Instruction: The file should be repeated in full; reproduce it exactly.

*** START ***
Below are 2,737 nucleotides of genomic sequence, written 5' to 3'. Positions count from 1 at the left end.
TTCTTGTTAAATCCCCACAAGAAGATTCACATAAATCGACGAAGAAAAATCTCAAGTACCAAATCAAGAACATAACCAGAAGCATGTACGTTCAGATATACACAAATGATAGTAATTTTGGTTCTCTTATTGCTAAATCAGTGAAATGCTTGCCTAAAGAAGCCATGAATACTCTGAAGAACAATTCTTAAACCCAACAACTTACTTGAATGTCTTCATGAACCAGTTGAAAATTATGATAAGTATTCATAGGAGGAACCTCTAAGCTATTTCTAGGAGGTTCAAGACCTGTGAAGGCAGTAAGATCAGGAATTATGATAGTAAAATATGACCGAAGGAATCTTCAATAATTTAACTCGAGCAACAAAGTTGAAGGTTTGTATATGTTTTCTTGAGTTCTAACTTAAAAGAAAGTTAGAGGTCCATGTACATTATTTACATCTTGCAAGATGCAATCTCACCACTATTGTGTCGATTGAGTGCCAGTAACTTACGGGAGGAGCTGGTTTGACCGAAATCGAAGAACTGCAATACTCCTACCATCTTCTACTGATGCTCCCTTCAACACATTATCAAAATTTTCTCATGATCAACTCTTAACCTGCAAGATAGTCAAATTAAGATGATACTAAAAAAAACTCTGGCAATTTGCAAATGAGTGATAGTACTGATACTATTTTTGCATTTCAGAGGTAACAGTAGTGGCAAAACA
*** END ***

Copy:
Below are 2,737 nucleotides of genomic sequence, written 5' to 3'. Positions count from 1 at the left end.
TTCTTGTTAAATCCCCACAAGAAGATTCACATAAATCGACGAAGAAAAATCTCAAGTACCAAATCAAGAACATAACCAGAAGCATGTACGTTCAGATATACACAAATGATAGTAATTTTGGTTCTCTTATTGCTAAATCAGTGAAATGCTTGCCTAAAGAAGCCATGAATACTCTGAAGAACAATTCTTAAACCCAACAACTTACTTGAATGTCTTCATGAACCAGTTGAAAATTATGATAAGTATTCATAGGAGGAACCTCTAAGCTATTTCTAGGAGGTTCAAGACCTGTGAAGGCAGTAAGATCAGGAATTATGATAGTAAAATATGACCGAAGGAATCTTCAATAATTTAACTCGAGCAACAAAGTTGAAGGTTTGTATATGTTTTCTTGAGTTCTAACTTAAAAGAAAGTTAGAGGTCCATGTACATTATTTACATCTTGCAAGATGCAATCTCACCACTATTGTGTCGATTGAGTGCCAGTAACTTACGGGAGGAGCTGGTTTGACCGAAATCGAAGAACTGCAATACTCCTACCATCTTCTACTGATGCTCCCTTCAACACATTATCAAAATTTTCTCATGATCAACTCTTAACCTGCAAGATAGTCAAATTAAGATGATACTAAAAAAAACTCTGGCAATTTGCAAATGAGTGATAGTACTGATACTATTTTTGCATTTCAGAGGTAACAGTAGTGGCAAAACA